Now trumpeter Marius Gjersø continues this tradition of Norwegian ambient jazz with his album Yūgen on which Marius also provides FX (effects) while Kaja Fjellberg Pettersen plays cello, Sebastien Haugen, double bass and Jo Berger Myhre, electric bass. All tracks were composed by Marius Gjersø, engineering and production by Marius Gjersø and Viljar Losnegard with additional guitar and production from Stian Larsen. Talking on the phone from Oslo where he was at home looking after his two children Marius described his own musical education, playing classical music on the trumpet. Like many children in Norway, he was a member of a school marching band and he now directs three such bands himself. In high school he started to play jazz, inspired by Chet Baker and then went on to study musicology and jazz in conservatoires in Paris and Oslo, and has recently completed a course of electronics in music. Marius has been working as musician, composer and producer in Norway for over a decade working with such diverse bands as kÖök known for electronic ambient and experimental jazz; the energetic horns and vocal unit Blåsemafian and the hugely successful South Asian-inspired hip-hop urban dance group Quick Style. Working with such an eclectic mix of musicians it was perhaps unsurprising that on a trip to Japan, Marius Gjersø became enthralled by the calm and serenity of the country's lifestyle and culture.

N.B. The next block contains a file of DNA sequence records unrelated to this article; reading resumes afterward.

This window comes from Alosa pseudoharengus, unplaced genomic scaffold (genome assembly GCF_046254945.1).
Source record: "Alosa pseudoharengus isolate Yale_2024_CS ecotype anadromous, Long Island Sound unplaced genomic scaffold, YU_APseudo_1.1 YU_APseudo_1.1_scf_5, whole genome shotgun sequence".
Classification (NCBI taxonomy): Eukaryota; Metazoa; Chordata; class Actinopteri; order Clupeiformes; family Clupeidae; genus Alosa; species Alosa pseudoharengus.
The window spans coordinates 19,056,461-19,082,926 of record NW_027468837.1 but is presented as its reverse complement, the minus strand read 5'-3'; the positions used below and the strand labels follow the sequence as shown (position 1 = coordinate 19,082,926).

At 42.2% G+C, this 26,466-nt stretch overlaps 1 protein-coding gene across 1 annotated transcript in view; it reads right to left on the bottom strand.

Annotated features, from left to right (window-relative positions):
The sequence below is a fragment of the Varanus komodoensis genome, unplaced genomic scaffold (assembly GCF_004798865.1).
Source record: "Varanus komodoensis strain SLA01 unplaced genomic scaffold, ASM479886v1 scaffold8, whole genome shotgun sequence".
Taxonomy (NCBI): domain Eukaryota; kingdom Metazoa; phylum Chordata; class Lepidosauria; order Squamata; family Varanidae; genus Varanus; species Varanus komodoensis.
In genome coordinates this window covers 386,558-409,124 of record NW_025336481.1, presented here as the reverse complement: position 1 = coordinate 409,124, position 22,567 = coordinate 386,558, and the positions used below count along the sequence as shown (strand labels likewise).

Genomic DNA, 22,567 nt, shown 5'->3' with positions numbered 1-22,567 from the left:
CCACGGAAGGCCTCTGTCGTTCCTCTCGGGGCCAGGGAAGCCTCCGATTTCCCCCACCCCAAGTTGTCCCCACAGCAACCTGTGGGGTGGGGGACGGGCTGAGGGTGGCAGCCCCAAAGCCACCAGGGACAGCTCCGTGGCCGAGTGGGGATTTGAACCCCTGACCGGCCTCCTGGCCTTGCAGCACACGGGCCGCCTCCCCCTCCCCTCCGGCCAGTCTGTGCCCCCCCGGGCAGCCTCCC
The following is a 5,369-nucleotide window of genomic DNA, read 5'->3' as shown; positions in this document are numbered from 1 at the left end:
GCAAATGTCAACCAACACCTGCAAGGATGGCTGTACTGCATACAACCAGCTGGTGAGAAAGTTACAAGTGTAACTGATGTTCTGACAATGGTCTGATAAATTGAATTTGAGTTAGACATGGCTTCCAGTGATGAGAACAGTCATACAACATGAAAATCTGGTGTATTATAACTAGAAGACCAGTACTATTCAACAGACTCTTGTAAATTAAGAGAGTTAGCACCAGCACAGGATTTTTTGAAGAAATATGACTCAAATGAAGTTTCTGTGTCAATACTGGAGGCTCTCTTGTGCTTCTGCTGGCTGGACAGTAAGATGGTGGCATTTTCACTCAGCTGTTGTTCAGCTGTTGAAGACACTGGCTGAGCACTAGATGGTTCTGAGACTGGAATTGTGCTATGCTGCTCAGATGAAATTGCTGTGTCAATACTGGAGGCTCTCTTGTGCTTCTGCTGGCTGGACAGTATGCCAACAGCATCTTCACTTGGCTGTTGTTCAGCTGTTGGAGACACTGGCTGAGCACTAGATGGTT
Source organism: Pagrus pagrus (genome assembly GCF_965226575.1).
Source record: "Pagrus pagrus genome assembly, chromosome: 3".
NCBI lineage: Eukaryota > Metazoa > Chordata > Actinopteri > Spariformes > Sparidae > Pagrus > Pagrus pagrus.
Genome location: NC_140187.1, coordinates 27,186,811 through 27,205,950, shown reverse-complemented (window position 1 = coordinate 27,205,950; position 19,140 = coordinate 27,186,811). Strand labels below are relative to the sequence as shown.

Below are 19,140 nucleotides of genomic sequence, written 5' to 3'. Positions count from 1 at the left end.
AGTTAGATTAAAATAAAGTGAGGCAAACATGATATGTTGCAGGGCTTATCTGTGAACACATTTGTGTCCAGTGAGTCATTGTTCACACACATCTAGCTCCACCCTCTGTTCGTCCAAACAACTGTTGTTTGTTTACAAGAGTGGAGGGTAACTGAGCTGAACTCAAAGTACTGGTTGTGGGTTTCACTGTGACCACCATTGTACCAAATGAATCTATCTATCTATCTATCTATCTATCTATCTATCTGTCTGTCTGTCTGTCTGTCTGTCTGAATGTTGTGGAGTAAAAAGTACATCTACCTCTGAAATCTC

On his return to Norway and over a long period of enforced lockdown Marius Gjersø has endeavoured, in his music, to capture the feelings and emotions that were engendered in him by Japanese culture. One of the Japanese attributes that he particularly admires is attention to detail and he has replicated that in this album by spending those endless Covid lockdown hours fine-tuning the sounds to exact requirements. The results are nine beautiful, and sadly sometimes quite short, pieces that feature Gjersø's solo trumpet creating a range of sounds from plaintive bamboo flute to triumphant brass. Sometimes, little snippets of almost recognisable melody emerge from dramatic soundscapes, teasing the listener before disappearing and leaving them full of anticipation about what might be next. Although there are nine tracks, each with a title in Japanese that does not readily translate into English, the album is probably best listened to as a whole or, as might be appropriate with ambient music, over and over again.
Listen to Natsukashi (Shadows Are Falling) here.
There has been some debate about whether ambient music is music at all, emphasising as it does tone and atmosphere over traditional musical structure or rhythm, in fact there is one piece by John Cage called 4'33" which requires the orchestra to remain silent throughout. However, the music heard on Yūgen includes both composed and improvised music that employs pentatonic and modal scales to create sounds and moods reminiscent of Japan.
Marius Gjersø has been told already that the music on Yūgen has created a sense of calm in listeners, like a stroll through a forest, and a school teacher has reported that her class settles down to read more quickly when it is playing. Marius Gjersø is hoping to bring Yūgen to the UK and if that happens audiences will be able to enjoy extended performances that are longer than on the record. In the meantime why not let this beautiful album work its magic, do a little Japanese yoga or just stand still for a few minutes.
You can purchase Marius Gjersø's album Yūgen here.